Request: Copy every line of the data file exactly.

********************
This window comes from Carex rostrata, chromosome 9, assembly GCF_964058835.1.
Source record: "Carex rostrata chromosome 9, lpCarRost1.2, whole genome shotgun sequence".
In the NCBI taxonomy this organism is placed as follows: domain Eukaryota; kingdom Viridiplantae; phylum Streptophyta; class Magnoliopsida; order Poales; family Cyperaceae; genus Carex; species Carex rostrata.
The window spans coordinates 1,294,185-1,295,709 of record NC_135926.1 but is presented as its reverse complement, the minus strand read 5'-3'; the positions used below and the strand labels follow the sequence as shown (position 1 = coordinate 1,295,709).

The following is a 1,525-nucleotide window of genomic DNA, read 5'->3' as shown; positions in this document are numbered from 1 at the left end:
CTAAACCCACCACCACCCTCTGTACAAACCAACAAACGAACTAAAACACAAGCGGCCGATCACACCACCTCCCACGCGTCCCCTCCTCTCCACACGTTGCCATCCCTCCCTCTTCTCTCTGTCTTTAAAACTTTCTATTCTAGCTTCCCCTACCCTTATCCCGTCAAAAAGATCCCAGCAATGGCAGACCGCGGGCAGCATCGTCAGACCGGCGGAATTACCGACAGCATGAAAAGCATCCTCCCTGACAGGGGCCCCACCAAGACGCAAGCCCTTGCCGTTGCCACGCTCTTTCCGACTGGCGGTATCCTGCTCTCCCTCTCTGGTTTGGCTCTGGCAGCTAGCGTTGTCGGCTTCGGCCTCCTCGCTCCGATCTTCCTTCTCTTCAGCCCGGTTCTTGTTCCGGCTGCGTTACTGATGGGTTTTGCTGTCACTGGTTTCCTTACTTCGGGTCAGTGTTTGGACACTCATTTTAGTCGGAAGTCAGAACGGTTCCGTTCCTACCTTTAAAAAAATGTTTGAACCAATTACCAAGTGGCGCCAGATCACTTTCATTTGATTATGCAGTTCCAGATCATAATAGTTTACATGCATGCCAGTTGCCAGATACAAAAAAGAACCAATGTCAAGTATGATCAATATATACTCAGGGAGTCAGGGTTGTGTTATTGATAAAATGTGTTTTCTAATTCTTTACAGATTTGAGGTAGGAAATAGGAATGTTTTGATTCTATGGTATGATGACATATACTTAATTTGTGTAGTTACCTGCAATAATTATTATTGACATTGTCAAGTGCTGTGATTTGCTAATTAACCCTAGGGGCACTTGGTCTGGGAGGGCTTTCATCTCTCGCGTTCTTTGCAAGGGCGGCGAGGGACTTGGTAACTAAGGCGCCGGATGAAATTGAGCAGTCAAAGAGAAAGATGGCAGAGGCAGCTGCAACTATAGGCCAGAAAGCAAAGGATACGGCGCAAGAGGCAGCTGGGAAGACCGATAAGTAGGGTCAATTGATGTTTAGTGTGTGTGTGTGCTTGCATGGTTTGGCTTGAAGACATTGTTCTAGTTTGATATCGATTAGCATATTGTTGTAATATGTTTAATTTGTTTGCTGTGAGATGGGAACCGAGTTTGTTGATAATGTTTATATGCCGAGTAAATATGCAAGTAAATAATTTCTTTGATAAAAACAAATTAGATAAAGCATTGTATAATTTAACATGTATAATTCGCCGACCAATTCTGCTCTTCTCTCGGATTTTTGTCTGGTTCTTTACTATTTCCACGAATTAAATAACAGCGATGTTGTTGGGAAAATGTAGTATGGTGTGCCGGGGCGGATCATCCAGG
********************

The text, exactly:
This window comes from Carex rostrata, chromosome 9, assembly GCF_964058835.1.
Source record: "Carex rostrata chromosome 9, lpCarRost1.2, whole genome shotgun sequence".
In the NCBI taxonomy this organism is placed as follows: domain Eukaryota; kingdom Viridiplantae; phylum Streptophyta; class Magnoliopsida; order Poales; family Cyperaceae; genus Carex; species Carex rostrata.
The window spans coordinates 1,294,185-1,295,709 of record NC_135926.1 but is presented as its reverse complement, the minus strand read 5'-3'; the positions used below and the strand labels follow the sequence as shown (position 1 = coordinate 1,295,709).

The following is a 1,525-nucleotide window of genomic DNA, read 5'->3' as shown; positions in this document are numbered from 1 at the left end:
CTAAACCCACCACCACCCTCTGTACAAACCAACAAACGAACTAAAACACAAGCGGCCGATCACACCACCTCCCACGCGTCCCCTCCTCTCCACACGTTGCCATCCCTCCCTCTTCTCTCTGTCTTTAAAACTTTCTATTCTAGCTTCCCCTACCCTTATCCCGTCAAAAAGATCCCAGCAATGGCAGACCGCGGGCAGCATCGTCAGACCGGCGGAATTACCGACAGCATGAAAAGCATCCTCCCTGACAGGGGCCCCACCAAGACGCAAGCCCTTGCCGTTGCCACGCTCTTTCCGACTGGCGGTATCCTGCTCTCCCTCTCTGGTTTGGCTCTGGCAGCTAGCGTTGTCGGCTTCGGCCTCCTCGCTCCGATCTTCCTTCTCTTCAGCCCGGTTCTTGTTCCGGCTGCGTTACTGATGGGTTTTGCTGTCACTGGTTTCCTTACTTCGGGTCAGTGTTTGGACACTCATTTTAGTCGGAAGTCAGAACGGTTCCGTTCCTACCTTTAAAAAAATGTTTGAACCAATTACCAAGTGGCGCCAGATCACTTTCATTTGATTATGCAGTTCCAGATCATAATAGTTTACATGCATGCCAGTTGCCAGATACAAAAAAGAACCAATGTCAAGTATGATCAATATATACTCAGGGAGTCAGGGTTGTGTTATTGATAAAATGTGTTTTCTAATTCTTTACAGATTTGAGGTAGGAAATAGGAATGTTTTGATTCTATGGTATGATGACATATACTTAATTTGTGTAGTTACCTGCAATAATTATTATTGACATTGTCAAGTGCTGTGATTTGCTAATTAACCCTAGGGGCACTTGGTCTGGGAGGGCTTTCATCTCTCGCGTTCTTTGCAAGGGCGGCGAGGGACTTGGTAACTAAGGCGCCGGATGAAATTGAGCAGTCAAAGAGAAAGATGGCAGAGGCAGCTGCAACTATAGGCCAGAAAGCAAAGGATACGGCGCAAGAGGCAGCTGGGAAGACCGATAAGTAGGGTCAATTGATGTTTAGTGTGTGTGTGTGCTTGCATGGTTTGGCTTGAAGACATTGTTCTAGTTTGATATCGATTAGCATATTGTTGTAATATGTTTAATTTGTTTGCTGTGAGATGGGAACCGAGTTTGTTGATAATGTTTATATGCCGAGTAAATATGCAAGTAAATAATTTCTTTGATAAAAACAAATTAGATAAAGCATTGTATAATTTAACATGTATAATTCGCCGACCAATTCTGCTCTTCTCTCGGATTTTTGTCTGGTTCTTTACTATTTCCACGAATTAAATAACAGCGATGTTGTTGGGAAAATGTAGTATGGTGTGCCGGGGCGGATCATCCAGG